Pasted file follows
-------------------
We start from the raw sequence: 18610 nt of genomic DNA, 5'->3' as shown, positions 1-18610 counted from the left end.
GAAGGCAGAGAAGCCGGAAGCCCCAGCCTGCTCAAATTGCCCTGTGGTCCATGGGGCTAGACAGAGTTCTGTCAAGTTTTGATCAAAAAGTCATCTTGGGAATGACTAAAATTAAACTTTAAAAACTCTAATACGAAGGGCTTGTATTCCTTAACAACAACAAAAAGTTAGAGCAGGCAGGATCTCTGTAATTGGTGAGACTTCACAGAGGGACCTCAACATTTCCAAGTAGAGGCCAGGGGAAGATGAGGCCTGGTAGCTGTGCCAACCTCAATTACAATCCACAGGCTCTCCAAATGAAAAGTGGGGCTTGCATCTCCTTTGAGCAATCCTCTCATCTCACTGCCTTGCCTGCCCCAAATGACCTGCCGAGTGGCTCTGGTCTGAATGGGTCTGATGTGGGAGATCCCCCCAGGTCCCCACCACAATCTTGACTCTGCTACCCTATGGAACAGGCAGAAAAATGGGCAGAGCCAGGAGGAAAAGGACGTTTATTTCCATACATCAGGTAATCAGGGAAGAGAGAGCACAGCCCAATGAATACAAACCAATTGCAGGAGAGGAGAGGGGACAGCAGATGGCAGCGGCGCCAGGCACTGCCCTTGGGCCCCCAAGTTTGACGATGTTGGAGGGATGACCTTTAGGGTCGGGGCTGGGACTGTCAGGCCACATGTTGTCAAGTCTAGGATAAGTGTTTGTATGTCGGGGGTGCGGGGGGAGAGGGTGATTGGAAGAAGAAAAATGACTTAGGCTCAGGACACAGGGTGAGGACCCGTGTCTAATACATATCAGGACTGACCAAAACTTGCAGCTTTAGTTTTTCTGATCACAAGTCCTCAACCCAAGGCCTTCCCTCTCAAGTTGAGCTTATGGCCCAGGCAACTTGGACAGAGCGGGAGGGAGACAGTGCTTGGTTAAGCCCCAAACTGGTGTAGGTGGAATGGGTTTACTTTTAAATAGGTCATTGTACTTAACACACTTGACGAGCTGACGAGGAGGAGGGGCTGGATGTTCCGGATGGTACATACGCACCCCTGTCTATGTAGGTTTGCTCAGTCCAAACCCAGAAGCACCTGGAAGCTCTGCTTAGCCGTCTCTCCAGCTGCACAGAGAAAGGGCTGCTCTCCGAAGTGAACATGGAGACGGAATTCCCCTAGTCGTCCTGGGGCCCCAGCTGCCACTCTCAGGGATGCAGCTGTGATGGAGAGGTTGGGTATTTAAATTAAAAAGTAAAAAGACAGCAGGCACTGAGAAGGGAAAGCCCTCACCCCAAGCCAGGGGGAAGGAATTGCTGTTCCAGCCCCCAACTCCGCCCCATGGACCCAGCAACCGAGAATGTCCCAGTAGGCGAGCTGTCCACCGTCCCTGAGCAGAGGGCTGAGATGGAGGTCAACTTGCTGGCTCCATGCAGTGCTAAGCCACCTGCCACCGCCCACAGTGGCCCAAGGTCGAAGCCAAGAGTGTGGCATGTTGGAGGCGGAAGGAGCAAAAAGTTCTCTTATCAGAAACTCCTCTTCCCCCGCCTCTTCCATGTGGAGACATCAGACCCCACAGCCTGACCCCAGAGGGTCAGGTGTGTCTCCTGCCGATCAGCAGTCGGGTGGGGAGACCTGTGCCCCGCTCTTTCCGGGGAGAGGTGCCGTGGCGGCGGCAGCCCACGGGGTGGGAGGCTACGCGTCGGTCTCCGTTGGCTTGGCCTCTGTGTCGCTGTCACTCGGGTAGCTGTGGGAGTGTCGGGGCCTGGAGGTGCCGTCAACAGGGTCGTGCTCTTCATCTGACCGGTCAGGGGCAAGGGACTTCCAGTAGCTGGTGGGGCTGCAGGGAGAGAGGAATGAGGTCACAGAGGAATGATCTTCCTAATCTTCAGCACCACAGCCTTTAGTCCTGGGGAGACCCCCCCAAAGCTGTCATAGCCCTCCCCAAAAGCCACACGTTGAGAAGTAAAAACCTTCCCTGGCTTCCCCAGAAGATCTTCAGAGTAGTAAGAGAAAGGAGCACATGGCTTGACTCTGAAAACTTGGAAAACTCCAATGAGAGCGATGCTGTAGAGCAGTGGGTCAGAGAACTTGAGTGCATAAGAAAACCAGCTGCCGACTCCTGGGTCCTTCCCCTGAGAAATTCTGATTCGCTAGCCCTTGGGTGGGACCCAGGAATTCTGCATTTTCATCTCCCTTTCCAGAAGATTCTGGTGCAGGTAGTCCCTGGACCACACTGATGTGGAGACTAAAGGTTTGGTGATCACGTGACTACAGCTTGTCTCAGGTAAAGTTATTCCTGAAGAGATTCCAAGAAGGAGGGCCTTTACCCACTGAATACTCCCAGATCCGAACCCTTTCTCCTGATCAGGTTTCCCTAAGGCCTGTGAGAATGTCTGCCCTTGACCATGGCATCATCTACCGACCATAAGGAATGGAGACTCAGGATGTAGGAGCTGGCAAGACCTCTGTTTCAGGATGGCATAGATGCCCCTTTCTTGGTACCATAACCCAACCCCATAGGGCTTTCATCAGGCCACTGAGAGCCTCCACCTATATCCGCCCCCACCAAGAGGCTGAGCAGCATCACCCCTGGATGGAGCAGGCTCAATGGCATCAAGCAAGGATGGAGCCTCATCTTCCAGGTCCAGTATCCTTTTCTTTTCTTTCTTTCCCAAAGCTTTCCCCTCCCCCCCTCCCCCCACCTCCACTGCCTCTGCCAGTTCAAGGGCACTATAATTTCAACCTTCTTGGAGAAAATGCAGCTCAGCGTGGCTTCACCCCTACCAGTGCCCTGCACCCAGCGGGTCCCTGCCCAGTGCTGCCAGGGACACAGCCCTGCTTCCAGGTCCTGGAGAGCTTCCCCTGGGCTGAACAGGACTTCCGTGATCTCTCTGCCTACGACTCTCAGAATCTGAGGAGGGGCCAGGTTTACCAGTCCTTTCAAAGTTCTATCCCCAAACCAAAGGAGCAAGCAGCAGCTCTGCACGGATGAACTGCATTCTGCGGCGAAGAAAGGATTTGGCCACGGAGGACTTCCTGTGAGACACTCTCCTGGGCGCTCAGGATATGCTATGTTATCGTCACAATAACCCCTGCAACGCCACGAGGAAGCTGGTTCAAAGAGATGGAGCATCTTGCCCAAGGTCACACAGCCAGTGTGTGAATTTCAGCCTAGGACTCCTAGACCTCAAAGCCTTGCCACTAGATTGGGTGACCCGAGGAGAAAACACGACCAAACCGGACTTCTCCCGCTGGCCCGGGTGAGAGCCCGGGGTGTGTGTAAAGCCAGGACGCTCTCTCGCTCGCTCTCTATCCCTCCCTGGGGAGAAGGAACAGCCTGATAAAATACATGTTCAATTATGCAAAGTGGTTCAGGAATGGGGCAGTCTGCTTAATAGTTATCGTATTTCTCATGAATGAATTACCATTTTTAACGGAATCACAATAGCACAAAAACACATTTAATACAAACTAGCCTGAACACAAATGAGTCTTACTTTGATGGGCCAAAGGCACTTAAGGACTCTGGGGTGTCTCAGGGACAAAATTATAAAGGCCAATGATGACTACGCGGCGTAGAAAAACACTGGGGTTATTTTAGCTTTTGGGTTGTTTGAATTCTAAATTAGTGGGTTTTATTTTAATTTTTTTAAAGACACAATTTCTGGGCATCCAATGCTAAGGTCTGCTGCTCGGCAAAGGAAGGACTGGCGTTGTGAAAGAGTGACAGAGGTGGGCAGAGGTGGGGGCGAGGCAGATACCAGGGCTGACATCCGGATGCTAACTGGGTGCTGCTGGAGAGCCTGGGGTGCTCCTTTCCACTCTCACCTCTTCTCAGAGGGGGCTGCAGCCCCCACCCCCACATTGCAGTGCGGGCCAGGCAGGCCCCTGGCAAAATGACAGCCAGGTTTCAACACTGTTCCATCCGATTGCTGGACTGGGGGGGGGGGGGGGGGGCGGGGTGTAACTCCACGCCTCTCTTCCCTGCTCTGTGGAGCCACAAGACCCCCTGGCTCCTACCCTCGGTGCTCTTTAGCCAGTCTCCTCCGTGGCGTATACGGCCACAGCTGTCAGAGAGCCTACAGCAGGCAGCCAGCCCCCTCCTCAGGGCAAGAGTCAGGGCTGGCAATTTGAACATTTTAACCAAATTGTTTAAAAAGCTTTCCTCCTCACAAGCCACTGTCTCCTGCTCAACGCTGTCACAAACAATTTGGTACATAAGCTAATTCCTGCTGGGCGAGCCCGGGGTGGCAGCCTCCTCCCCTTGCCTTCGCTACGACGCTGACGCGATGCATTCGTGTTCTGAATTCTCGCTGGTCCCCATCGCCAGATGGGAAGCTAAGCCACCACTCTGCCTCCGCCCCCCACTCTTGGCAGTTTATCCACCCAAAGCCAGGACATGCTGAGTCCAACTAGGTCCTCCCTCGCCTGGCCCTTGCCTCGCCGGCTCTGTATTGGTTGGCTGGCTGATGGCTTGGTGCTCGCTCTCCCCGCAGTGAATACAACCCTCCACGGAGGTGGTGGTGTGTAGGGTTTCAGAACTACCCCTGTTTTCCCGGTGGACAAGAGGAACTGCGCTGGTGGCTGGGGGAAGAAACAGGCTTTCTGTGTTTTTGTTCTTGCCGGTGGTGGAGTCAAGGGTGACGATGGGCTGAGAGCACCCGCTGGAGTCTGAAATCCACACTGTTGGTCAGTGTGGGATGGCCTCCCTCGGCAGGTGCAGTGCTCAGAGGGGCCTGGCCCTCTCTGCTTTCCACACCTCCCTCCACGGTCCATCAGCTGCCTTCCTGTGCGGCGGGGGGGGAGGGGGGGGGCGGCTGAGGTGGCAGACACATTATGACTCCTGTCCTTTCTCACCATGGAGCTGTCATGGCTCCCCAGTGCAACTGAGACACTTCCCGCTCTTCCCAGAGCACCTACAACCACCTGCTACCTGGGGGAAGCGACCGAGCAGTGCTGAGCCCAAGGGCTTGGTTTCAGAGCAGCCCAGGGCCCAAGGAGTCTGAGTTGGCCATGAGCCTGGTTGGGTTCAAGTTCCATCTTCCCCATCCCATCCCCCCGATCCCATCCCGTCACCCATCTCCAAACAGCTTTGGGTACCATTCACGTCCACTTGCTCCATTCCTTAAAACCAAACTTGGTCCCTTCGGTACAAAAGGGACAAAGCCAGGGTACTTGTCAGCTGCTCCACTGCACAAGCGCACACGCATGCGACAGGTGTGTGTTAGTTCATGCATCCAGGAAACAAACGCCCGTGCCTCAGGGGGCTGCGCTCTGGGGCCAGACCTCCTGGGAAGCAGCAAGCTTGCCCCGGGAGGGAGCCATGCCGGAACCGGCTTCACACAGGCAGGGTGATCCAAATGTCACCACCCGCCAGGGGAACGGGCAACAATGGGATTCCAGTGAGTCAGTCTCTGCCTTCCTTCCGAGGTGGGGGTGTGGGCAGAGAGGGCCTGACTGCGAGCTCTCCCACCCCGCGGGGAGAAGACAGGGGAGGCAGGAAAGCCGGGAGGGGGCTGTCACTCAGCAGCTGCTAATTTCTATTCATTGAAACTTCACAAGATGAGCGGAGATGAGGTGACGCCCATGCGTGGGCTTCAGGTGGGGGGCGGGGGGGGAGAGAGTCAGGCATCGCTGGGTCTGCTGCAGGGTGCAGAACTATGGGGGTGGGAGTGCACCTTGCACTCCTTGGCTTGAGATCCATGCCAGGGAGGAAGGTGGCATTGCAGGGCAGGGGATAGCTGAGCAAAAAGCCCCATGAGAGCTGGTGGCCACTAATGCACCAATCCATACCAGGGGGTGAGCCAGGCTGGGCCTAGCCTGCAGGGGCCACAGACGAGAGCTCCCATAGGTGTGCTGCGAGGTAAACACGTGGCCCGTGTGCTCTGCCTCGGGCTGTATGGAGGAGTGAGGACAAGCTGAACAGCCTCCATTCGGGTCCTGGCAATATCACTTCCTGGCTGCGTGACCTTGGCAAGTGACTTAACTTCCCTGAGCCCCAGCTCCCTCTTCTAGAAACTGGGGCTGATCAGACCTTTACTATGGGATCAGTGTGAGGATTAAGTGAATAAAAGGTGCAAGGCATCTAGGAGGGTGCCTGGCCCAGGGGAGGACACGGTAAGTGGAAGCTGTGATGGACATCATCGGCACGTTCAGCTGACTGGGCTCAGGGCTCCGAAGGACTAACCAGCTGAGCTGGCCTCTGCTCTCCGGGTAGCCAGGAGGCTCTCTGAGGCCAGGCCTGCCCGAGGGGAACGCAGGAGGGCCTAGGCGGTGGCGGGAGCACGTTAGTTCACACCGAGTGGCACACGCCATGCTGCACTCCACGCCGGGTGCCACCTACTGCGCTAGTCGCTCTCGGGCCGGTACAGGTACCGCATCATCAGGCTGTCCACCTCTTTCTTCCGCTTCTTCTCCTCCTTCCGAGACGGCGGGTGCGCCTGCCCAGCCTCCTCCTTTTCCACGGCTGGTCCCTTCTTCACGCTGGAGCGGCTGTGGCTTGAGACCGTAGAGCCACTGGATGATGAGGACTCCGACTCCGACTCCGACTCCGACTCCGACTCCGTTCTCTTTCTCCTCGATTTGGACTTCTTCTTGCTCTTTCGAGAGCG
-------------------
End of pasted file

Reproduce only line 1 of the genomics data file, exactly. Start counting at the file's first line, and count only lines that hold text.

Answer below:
We start from the raw sequence: 18610 nt of genomic DNA, 5'->3' as shown, positions 1-18610 counted from the left end.